9th Conference European Sociological Association

RN02 Sociology of the Arts

2009-09-03 09:00:00 2009-09-03 10:30:00 Thursday, 3 September 09:00 - 10:30 Arts and Politics Building II, C6.08

Arts and Politics: how illustrated postcards were used for propaganda purposes in European societies

There is a generally held belief that postcards are a kind of marginal media. However, for many decades they were one of the most frequent means of communication and way of sharing images. «The postcard», explains Tom Phillips, «was the phone call of the early part of the century, the mode of making arrangements, placing orders or just keeping in touch». Their interest is, nevertheless, not closed only in the interpersonal sphere. The truth is that, as many other visual arts, postcards were also taken over by ideological movements and governments. Given that the golden age of postcards coincides with many dictatorial regimes and changes in forms of governing in many European countries, illustrated cards are also a key source of understanding how image was used for propaganda purposes.
In fact, it could also be said that postcards provide one of the most important visual inventories since the end of the 19th century. Many categories of pictures may be identified when looking at them, as there is a wide range of registers on various topics. From cinema, to architecture, crossing fashion, advertising and humour, illustrated postcards had a strong impact in the 20th century European societies. In the political field, it would be inaccurate not to recognise the role these particular instruments of communication played in terms of ideological propaganda. That's why it would be quite wrong to ignore them when aiming to understand how propaganda services used visual arts to diffuse political ideals.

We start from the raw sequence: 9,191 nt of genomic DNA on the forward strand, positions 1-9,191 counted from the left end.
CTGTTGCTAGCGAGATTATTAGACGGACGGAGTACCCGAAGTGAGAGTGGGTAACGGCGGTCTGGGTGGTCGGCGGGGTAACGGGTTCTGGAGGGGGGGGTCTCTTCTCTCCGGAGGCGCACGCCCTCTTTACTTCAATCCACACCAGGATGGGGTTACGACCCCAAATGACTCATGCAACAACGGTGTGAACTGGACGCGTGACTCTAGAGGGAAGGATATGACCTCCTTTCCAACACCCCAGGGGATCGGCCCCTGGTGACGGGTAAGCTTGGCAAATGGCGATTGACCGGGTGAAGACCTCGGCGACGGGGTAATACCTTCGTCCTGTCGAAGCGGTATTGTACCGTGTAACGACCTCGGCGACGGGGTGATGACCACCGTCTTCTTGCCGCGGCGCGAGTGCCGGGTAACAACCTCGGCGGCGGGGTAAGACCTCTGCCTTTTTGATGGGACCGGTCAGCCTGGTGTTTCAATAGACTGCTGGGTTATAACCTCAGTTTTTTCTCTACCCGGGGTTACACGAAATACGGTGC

Taking into consideration especially European dictatorships (namely the Portuguese and the Spanish regimes of the middle 20th century), this paper intends to analyse a sample of postcards concerning these regimes. The main objective is to examine how postcards' pictures were used for political goals. On the other hand, this research intends also to explore how satiric images (that are still a kind of artistic productions) became parallel ways of a kind of discourse against the official stream.